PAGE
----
BFBW’s design [19] addressed these RE-AIM issues in several ways. First, to decrease commonly found burdens of transportation, time, and access to services, intervention content was largely delivered by phone and Internet (reach). Participants without regular access to the internet were still able to fully participate in the program using exclusively the phone and print materials. Second, it purposefully engaged health center staff in the design phase of the intervention to increase buy-in while at the same time ensuring low demand on clinic resources and staff during implementation, to be context-appropriate and widely applicable (adoption). In particular, they advised on ways to make the introduction of the intervention fit into existing clinic flow.
We attempted to increase effectiveness of this intervention both by using evidence-based principles such as self-monitoring, individually tailored behavior change recommendations, and also by using cultural- and literacy-appropriate intervention materials [10, 19]. Skills training materials, offered in print and on the web, were adapted to be appropriate for the population. Though ethnically diverse, this population overall had low levels of educational attainment and were of low income. To meet the needs of this population, all materials were written at a fourth grade reading level. Existing materials from National Institutes of Health (NIH) and National Heart, Lung, and Blood Institute were incorporated into print and web materials, including “Delicious Heart Healthy Latino Recipes” and “Heart Healthy Home Cooking, African-American Style.” Research staff took care not to recommend uncommon cooking tools or high-cost ingredients in print and web materials and offered tips on how to shop on a budget. Materials also included neighborhood guides, lists of safe places to walk, or to do other free or low-cost physical activity opportunities.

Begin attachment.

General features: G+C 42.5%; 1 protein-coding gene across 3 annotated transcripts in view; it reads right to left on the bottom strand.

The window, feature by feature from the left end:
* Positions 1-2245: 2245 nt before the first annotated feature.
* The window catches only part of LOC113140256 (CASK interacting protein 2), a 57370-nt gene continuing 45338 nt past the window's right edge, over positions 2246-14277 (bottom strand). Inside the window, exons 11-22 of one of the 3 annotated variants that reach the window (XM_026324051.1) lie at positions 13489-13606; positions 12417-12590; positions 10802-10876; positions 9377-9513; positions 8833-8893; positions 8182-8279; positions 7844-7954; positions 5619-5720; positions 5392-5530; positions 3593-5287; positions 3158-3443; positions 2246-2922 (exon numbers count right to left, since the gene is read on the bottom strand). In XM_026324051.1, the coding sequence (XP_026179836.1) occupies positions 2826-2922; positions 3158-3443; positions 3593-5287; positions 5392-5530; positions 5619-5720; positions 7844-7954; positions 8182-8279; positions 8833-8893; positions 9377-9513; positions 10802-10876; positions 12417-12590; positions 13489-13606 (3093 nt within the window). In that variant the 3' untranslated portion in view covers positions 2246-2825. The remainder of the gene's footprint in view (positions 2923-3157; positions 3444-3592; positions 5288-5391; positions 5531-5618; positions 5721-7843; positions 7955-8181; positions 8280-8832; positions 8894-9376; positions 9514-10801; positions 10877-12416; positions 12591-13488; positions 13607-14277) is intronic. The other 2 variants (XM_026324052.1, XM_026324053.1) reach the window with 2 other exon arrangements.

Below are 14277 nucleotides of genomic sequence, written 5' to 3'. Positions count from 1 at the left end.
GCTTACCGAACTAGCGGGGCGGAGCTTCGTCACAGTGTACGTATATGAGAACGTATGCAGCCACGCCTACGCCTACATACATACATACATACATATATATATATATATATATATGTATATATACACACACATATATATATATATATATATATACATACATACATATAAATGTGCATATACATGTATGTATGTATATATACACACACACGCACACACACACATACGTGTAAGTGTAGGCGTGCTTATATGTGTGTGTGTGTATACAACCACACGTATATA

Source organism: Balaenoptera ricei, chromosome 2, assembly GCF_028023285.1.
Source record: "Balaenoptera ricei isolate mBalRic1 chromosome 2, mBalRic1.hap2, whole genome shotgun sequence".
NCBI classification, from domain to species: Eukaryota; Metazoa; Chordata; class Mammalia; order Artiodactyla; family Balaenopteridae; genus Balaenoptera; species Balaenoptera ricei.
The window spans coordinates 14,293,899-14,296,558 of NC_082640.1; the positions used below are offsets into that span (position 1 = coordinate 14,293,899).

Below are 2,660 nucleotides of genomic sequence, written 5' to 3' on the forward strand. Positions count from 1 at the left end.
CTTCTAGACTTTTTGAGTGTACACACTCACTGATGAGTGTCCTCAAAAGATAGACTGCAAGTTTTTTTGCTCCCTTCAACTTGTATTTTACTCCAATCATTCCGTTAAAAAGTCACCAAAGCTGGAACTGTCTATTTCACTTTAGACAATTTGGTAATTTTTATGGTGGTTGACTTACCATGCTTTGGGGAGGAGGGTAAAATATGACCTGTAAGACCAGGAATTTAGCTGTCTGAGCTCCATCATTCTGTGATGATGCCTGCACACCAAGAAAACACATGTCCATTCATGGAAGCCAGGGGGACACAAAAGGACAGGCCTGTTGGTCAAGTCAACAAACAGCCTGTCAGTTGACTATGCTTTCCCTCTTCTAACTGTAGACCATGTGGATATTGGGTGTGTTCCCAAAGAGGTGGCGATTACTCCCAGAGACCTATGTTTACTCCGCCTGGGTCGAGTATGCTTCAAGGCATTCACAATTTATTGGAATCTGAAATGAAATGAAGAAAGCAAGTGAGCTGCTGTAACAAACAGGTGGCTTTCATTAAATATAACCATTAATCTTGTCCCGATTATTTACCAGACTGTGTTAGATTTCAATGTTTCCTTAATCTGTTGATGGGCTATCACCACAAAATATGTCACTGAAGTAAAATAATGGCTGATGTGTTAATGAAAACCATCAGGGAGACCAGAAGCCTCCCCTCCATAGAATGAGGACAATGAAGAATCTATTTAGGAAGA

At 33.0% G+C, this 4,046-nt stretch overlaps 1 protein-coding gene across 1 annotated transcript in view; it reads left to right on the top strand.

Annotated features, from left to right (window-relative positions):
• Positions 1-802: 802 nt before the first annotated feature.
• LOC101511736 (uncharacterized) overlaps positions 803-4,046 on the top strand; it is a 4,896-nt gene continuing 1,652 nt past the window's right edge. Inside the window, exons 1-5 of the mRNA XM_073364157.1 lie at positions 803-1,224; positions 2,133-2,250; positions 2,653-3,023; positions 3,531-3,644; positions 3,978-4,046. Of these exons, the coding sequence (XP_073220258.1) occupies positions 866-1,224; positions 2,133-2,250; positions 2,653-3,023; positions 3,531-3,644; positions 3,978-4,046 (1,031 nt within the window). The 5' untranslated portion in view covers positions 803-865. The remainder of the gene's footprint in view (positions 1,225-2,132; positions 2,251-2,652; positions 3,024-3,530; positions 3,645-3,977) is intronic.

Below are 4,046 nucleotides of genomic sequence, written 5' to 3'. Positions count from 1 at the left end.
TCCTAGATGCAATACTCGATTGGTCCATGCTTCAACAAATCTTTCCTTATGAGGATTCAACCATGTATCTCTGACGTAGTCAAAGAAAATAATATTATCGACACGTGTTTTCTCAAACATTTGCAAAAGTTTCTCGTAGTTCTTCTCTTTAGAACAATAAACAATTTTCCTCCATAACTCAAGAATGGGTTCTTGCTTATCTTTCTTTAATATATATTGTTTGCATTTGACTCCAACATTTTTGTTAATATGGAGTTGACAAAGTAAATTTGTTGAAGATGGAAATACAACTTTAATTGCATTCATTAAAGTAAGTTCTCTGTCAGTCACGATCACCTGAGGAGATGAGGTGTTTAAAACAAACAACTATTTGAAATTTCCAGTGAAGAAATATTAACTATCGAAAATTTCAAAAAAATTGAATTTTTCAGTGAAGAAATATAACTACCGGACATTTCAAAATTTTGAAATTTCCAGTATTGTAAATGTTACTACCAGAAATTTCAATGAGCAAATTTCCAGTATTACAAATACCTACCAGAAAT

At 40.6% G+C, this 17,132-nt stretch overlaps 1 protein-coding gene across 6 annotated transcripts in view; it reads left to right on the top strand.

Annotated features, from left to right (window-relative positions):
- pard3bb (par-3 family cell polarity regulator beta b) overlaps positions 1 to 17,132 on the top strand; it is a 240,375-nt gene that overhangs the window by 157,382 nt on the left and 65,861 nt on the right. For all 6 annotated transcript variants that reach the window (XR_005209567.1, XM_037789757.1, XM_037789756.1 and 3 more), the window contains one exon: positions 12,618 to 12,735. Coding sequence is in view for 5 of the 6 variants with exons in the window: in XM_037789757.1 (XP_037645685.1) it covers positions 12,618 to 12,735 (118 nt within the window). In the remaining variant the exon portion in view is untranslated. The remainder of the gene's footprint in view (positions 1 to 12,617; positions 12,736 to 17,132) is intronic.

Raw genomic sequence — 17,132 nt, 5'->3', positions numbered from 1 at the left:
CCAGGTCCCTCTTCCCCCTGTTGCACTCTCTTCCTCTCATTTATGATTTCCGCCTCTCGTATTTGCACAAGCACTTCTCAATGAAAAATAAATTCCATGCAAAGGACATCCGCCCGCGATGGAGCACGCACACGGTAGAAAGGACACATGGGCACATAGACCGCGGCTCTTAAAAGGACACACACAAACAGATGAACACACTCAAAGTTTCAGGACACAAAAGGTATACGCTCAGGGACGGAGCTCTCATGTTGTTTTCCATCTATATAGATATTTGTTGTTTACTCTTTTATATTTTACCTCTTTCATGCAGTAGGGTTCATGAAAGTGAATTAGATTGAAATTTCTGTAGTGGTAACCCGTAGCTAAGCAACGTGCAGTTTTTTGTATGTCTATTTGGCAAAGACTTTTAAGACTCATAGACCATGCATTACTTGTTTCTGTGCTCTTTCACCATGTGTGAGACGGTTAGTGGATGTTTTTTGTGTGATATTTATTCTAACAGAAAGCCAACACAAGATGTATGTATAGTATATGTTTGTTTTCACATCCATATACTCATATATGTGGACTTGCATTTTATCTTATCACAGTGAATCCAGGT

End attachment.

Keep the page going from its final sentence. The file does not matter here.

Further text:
Implementation was addressed by offering user-friendly interfaces, participant choice of Internet or IVR modalities, and by training lay community health educators to provide health coaching over the phone. Health coach training occurred over 2 days. This training included a review of research ethics and IRB review, lessons on facilitating adult learning, cultural competence, and the LEARN model of cross-cultural guidelines for health practitioners, motivational interviewing principles, and strategies to encourage participants to self-monitor. In the days following the training, health coaches were asked to complete a series of practice coaching calls and group sessions with their supervisors and were given performance feedback.
We planned for maintenance from the outset by continuing intervention for 24 months by planning to make the website and resources available after the study ended, and by addressing social–environmental determinants of obesity. Identified health disparities issues and the intervention considerations for each RE-AIM dimension are listed in more detail in Table 1.
Table 1
Table 1
Health disparities issues, by RE-AIM dimension, and how Be Fit Be Well (BFBW) addressed these issues
As seen in Table 1, there are recurring themes across all five RE-AIM dimensions of the need to plan for dissemination and feasibility from the beginning; to focus on broad and multi-level contextual factors as well as individual behavior change; to be transparent in reporting, including lessons learned and adaptations made; and to use pragmatic approaches that begin and end with stakeholders’ input and address their concerns. To enhance implementation and effectiveness, monthly (for the first 12 months) and bimonthly (for the second 12 months) calls from the interventionist provided social support and technical assistance.
BFBW intervention